Category 4 Wilma Slams Mexico's Yucatan Resorts
ALEX CHADWICK, host:
From NPR West, this is DAY TO DAY. I'm Alex Chadwick.
Coming up, a FEMA insider's account of desperate pleas ignored. Hurricane Katrina makes more waves on Capitol Hill.
First, the lead: Hurricane Wilma, a Category 4 hurricane on the coast of Mexico now. The eye has hit the resort island of Cozumel. The power's out in Cancun, cut by the local government as a safety precaution. In Miami, National Hurricane Center director Max Mayfield says Wilma could stay over the Yucatan Peninsula throughout the weekend before moving on.
Mr. MAX MAYFIELD (National Hurricane Center Director): If it stays on the Yucatan for any significant length of time and much of the circulation is over land, this hurricane will--well, that would obviously be terrible news for Mexico, but for the United States' interest, it means that we'll have a weaker hurricane coming out into the Gulf of Mexico and it will be slower in getting here.
CHADWICK: Max Mayfield, speaking at the National Hurricane Center. NPR's Lourdes Garcia-Navarro is in Merida--that's the regional capital of the Yucatan Province--and she joins us now.
Are people in the Yucatan ready for this storm, Lourdes?
LOURDES GARCIA-NAVARRO reporting:
Well, ready or not, the storm is here. It, you know, landed in Cozumel, which is a island very near Cancun and Playa del Carmen, also big resort towns where lots of tourists come. And winds, we are hearing, are extremely fierce. Television images are showing bent trees, flashing rain and huge swells of seawater. Already the evacuations have come and gone. People who tried to get out yesterday from Cancun's airport--those that could, left. Others have been extremely frustrated. Here in Merida, we've seen groups of tourists coming around knocking on every single hotel door looking for spare rooms. They left the hurricane zone.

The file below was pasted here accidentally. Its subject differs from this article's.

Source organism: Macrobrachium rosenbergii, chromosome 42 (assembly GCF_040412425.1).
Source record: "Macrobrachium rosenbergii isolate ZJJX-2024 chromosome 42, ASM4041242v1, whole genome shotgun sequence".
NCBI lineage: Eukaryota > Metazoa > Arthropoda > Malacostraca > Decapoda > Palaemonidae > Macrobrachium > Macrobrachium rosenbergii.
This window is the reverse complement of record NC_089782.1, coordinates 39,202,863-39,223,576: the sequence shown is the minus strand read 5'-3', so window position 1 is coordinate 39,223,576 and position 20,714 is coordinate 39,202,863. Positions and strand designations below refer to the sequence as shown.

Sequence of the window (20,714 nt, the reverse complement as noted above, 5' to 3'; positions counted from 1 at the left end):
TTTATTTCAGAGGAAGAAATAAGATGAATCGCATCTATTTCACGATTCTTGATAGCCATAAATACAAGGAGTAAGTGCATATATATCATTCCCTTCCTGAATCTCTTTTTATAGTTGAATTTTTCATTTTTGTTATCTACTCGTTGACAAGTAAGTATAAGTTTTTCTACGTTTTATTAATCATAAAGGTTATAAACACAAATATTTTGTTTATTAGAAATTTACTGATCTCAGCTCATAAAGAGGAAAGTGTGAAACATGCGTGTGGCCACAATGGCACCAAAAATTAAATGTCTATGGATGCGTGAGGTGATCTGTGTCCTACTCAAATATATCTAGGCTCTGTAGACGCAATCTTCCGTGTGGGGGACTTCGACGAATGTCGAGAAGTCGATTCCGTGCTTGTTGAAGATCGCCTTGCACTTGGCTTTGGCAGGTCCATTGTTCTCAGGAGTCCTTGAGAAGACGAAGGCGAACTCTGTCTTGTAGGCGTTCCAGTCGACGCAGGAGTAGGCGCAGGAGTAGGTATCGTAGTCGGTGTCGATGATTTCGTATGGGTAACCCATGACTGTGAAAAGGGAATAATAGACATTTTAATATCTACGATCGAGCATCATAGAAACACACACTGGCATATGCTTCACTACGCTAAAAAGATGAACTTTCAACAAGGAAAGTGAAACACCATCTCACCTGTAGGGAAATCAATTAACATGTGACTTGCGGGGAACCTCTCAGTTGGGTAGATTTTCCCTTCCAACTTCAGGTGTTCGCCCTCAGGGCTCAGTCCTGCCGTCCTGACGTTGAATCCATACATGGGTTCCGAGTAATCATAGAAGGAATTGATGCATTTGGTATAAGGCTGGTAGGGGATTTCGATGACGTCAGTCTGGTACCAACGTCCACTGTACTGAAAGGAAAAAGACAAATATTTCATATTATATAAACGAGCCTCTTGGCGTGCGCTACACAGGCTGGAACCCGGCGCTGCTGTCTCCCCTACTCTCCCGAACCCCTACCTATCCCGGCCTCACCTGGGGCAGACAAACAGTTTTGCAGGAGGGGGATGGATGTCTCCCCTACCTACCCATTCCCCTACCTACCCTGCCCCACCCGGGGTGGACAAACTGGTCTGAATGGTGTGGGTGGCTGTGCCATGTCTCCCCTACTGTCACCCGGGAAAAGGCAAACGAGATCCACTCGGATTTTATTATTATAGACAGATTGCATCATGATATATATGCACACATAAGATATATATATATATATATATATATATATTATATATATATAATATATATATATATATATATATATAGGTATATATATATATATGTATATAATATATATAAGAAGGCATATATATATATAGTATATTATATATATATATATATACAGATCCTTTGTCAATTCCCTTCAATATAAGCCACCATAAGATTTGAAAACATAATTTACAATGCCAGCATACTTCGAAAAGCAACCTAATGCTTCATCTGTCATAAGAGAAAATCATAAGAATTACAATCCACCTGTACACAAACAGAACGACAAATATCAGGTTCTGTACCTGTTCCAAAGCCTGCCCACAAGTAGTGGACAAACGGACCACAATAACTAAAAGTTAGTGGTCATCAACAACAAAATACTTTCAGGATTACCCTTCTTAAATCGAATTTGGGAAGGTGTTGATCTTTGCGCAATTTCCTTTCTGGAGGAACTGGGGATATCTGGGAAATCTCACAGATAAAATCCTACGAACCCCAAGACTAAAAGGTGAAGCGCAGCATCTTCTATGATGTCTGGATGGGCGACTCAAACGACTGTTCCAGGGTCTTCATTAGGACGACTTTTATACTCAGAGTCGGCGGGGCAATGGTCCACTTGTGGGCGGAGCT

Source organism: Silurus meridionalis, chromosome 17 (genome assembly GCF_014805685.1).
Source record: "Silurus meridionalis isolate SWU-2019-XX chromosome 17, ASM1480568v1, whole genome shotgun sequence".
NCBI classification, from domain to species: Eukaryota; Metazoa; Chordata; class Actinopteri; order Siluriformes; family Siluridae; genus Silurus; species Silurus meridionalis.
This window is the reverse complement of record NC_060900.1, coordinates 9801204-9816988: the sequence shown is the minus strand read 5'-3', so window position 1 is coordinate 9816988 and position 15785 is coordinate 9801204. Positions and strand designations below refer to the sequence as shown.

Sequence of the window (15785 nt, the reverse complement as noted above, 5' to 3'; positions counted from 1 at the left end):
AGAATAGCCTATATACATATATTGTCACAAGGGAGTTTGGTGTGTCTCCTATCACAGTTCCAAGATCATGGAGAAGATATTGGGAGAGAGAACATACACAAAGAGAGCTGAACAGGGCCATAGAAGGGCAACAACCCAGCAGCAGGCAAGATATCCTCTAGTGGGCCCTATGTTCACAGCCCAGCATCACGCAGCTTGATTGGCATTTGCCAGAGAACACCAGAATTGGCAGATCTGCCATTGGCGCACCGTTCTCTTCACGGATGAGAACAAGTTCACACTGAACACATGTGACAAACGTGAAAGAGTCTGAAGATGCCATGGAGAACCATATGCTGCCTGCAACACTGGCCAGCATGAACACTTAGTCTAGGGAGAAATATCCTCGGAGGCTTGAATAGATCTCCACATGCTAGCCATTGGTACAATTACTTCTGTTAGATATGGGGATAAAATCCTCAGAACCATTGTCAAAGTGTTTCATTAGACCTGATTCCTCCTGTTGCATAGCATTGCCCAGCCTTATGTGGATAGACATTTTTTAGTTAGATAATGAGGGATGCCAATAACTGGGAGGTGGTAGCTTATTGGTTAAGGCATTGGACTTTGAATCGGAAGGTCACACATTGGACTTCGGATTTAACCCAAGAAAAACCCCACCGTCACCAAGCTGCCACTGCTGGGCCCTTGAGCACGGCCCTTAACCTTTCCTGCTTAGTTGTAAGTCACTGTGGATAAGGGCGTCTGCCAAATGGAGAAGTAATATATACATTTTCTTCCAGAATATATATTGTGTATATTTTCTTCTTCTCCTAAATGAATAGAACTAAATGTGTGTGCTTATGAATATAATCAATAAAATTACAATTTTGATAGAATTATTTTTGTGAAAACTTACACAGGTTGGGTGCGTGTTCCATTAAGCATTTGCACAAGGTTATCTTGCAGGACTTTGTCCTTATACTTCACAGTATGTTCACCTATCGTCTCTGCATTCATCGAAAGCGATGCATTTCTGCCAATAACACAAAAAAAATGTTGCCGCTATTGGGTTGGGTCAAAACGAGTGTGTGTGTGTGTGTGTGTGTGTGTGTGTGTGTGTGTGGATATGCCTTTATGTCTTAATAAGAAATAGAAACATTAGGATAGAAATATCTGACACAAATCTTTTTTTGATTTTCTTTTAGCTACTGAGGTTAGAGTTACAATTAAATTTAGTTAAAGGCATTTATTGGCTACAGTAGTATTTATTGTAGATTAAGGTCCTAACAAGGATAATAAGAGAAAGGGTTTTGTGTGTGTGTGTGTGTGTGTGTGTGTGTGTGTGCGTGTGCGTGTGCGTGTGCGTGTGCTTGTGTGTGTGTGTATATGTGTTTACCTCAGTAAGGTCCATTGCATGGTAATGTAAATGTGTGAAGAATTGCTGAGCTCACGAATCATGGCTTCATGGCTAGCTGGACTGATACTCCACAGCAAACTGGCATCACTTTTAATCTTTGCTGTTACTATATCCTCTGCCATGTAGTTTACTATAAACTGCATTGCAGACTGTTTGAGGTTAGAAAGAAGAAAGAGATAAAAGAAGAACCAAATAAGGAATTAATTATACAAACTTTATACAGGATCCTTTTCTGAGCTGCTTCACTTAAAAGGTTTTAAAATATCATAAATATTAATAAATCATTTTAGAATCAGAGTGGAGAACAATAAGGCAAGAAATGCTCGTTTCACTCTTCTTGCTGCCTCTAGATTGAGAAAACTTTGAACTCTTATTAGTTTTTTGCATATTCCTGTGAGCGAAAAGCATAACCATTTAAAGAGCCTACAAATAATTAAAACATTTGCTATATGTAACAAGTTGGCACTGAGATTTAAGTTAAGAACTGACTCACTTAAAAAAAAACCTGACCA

CHADWICK: So the forecasters have kept changing their predictions about when and where this storm would hit. It is in Cozumel. How has this had an effect on the preparations there--I mean, all the uncertainty about this storm?
GARCIA-NAVARRO: Well, there has been a lot of uncertainty. At fir--you know, first they thought it was going to miss the Yucatan Peninsula. Then it seemed it was going to be a direct hit that was going to hit overnight. Then it just kind of slowed to a halt. One of the big concerns about this storm is that it's huge, from the center to the outermost wind gusts are about 200 miles, and it's extremely slow moving. It's been inching its way towards the Yucatan Peninsula. And the fear is that it's a Category 4 storm, lots of wind gusts and lots of rain, and that could cause a lot of damage and a lot of flooding to low-lying areas.
CHADWICK: Has the government said how many people it thinks fled and how many people remain in the area, number one. And number two, are people there thinking about Hurricane Katrina and what happened in our country very recently?
GARCIA-NAVARRO: It is being taken extremely seriously. President Vicente Fox came on the air and gave an address to the people saying that it was extremely important to take this storm seriously and to try and avoid loss of life. Certainly among the American tourists and other tourists who are here, there is a great deal of concern over the strength of the storm, and they've all seen those images from Katrina. What we're seeing at the moment is there are at least 1,000 tourists in Cozumel--which is an island--still there, along with local residents who remained. And in the city of Cancun, there are tens of thousands of people who either couldn't get out or decided to stay behind.
CHADWICK: NPR's Lourdes Garcia-Navarro in Merida, Mexico.
Lourdes, thank you.
GARCIA-NAVARRO: You're welcome.
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